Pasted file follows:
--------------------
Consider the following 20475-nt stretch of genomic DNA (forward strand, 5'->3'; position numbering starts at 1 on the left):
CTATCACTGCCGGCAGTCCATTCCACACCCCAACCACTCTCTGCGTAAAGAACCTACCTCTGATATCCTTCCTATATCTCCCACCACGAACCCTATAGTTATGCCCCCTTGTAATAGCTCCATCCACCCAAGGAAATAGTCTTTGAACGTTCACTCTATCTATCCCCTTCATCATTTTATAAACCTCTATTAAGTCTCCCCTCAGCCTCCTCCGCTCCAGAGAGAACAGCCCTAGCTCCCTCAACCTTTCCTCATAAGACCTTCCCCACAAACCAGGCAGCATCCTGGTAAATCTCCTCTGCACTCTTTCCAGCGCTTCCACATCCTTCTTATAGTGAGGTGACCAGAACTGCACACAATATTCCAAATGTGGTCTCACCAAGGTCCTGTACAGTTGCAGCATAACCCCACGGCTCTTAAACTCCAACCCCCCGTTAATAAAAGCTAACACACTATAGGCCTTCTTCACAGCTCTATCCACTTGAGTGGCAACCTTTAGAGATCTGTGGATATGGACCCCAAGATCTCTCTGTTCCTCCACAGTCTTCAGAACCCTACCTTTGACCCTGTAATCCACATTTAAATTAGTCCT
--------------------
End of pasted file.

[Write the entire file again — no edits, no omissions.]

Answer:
Consider the following 20475-nt stretch of genomic DNA (forward strand, 5'->3'; position numbering starts at 1 on the left):
CTATCACTGCCGGCAGTCCATTCCACACCCCAACCACTCTCTGCGTAAAGAACCTACCTCTGATATCCTTCCTATATCTCCCACCACGAACCCTATAGTTATGCCCCCTTGTAATAGCTCCATCCACCCAAGGAAATAGTCTTTGAACGTTCACTCTATCTATCCCCTTCATCATTTTATAAACCTCTATTAAGTCTCCCCTCAGCCTCCTCCGCTCCAGAGAGAACAGCCCTAGCTCCCTCAACCTTTCCTCATAAGACCTTCCCCACAAACCAGGCAGCATCCTGGTAAATCTCCTCTGCACTCTTTCCAGCGCTTCCACATCCTTCTTATAGTGAGGTGACCAGAACTGCACACAATATTCCAAATGTGGTCTCACCAAGGTCCTGTACAGTTGCAGCATAACCCCACGGCTCTTAAACTCCAACCCCCCGTTAATAAAAGCTAACACACTATAGGCCTTCTTCACAGCTCTATCCACTTGAGTGGCAACCTTTAGAGATCTGTGGATATGGACCCCAAGATCTCTCTGTTCCTCCACAGTCTTCAGAACCCTACCTTTGACCCTGTAATCCACATTTAAATTAGTCCT